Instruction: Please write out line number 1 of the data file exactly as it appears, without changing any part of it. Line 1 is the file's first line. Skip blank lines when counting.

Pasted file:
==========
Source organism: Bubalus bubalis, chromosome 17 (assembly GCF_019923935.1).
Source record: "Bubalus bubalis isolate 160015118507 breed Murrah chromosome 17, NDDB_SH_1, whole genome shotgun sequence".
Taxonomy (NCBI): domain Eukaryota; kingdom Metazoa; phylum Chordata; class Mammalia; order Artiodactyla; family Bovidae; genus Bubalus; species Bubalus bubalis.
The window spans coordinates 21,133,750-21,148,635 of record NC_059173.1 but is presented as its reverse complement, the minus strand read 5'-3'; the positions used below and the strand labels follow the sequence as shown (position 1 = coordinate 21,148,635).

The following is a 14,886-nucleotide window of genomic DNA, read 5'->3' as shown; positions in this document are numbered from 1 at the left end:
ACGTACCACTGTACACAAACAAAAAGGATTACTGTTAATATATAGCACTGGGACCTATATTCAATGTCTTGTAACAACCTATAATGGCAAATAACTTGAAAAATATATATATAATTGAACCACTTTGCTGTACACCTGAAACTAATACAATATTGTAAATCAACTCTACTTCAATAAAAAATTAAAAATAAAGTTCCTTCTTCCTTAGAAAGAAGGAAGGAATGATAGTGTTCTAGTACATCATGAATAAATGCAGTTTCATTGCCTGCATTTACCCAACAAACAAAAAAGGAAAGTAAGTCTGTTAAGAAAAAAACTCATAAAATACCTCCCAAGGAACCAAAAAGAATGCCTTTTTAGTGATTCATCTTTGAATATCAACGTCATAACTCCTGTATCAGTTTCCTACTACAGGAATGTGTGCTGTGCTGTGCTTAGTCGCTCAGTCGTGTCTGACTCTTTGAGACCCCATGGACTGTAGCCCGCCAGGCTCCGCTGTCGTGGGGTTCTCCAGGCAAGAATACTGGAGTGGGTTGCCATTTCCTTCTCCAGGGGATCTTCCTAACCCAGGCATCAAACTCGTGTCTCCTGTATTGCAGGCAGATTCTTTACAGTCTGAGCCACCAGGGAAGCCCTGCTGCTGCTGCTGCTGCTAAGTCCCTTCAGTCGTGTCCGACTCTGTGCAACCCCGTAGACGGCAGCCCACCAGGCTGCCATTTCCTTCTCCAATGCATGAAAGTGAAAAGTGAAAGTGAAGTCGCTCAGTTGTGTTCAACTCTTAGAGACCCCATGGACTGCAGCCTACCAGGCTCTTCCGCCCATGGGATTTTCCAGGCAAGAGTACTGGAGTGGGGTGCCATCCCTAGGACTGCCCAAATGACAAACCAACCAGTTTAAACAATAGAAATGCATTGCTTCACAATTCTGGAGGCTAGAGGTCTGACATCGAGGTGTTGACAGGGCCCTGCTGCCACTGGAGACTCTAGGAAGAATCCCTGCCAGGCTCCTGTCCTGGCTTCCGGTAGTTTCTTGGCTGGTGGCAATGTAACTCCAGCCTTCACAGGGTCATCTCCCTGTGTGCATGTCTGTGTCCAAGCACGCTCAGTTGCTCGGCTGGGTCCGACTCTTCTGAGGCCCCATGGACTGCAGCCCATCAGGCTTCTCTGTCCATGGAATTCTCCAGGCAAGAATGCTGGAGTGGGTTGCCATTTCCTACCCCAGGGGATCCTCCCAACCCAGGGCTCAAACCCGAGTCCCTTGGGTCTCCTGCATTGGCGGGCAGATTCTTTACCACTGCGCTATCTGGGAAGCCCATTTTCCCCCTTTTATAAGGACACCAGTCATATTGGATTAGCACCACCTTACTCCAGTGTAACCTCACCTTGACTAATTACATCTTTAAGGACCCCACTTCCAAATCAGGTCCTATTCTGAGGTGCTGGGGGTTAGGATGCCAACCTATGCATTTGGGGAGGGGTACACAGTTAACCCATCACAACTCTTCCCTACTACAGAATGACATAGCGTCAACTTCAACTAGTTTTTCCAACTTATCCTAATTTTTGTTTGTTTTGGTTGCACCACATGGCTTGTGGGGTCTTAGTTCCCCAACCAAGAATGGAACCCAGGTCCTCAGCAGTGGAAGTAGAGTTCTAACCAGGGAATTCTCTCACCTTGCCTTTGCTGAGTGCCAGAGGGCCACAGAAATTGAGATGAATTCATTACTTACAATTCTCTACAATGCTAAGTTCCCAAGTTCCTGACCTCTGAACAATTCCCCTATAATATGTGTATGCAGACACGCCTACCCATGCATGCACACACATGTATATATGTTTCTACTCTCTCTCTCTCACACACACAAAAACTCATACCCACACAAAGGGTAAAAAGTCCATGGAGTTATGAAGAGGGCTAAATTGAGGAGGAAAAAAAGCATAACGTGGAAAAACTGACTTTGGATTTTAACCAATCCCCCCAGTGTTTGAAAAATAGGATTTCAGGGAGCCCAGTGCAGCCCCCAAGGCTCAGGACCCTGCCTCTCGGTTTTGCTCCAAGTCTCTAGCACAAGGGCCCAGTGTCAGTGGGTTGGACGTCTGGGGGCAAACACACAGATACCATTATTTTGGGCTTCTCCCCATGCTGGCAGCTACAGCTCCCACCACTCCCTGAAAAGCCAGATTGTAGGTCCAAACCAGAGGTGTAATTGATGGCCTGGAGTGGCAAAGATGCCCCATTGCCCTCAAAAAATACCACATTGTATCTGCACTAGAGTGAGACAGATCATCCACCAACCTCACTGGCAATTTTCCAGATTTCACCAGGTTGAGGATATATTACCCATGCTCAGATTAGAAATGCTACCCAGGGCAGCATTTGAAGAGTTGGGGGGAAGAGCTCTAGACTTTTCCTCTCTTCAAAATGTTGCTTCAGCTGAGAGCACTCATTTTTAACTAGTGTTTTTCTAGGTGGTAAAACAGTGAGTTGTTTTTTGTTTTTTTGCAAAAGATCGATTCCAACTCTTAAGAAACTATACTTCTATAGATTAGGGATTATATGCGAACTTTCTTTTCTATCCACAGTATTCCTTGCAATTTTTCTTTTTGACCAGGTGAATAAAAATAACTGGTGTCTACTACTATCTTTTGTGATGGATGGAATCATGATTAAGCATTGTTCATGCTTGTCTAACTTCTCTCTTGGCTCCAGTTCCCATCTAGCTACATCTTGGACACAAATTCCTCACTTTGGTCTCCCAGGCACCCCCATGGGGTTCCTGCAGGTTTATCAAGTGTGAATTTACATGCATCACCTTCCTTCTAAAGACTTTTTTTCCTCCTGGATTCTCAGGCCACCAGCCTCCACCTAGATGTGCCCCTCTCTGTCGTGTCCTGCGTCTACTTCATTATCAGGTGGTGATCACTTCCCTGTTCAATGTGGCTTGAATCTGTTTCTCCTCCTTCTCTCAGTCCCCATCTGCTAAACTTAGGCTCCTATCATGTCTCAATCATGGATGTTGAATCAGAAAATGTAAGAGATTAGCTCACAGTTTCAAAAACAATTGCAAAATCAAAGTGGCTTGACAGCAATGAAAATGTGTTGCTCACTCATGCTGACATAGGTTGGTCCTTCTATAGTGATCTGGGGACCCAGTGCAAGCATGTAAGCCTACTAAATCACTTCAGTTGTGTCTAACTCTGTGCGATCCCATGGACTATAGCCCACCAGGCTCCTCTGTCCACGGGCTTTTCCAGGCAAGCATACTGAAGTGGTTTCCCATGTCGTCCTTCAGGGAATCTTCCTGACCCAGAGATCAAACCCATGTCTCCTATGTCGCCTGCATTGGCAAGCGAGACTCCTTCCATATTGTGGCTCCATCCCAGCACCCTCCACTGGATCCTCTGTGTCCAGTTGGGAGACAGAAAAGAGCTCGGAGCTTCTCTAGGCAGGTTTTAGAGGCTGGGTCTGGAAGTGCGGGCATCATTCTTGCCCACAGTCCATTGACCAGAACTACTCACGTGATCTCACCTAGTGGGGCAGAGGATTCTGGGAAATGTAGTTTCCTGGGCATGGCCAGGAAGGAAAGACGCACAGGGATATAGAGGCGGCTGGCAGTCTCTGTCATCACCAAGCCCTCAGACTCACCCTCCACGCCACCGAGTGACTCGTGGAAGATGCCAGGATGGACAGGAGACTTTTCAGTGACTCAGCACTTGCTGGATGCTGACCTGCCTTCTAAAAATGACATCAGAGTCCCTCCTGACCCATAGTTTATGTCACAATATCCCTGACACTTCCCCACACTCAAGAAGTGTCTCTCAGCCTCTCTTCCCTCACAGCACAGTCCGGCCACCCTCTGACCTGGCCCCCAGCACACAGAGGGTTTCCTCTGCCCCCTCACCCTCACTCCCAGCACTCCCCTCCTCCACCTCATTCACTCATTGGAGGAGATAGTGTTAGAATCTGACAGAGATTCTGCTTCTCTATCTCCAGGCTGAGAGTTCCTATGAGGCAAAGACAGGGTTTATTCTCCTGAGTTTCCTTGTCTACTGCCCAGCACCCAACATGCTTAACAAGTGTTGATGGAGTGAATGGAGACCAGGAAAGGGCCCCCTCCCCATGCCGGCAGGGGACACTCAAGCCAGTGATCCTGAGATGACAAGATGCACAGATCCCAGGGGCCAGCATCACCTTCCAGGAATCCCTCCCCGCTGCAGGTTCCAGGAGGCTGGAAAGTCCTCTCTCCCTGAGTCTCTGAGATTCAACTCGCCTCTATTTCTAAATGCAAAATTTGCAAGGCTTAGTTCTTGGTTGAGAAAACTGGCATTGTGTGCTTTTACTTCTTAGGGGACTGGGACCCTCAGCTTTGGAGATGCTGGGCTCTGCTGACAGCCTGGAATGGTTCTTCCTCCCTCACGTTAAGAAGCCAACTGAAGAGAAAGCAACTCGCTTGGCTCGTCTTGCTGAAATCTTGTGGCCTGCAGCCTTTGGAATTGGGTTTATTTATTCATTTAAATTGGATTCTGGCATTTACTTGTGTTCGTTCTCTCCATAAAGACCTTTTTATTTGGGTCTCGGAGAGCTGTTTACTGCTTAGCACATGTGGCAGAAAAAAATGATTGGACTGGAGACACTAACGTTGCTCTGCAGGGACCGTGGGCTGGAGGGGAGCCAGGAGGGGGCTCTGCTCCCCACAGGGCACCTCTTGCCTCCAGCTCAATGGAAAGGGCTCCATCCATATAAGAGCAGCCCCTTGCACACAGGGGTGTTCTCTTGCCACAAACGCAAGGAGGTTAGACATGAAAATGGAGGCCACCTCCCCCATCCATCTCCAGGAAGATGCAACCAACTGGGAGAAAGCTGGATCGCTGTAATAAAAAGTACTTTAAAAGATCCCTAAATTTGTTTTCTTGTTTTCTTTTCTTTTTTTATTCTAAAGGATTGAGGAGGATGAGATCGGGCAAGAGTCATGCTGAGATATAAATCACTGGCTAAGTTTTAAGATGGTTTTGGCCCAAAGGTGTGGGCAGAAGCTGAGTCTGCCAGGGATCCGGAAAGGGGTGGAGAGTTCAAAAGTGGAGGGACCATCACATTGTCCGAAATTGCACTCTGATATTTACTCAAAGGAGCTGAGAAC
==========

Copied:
Source organism: Bubalus bubalis, chromosome 17 (assembly GCF_019923935.1).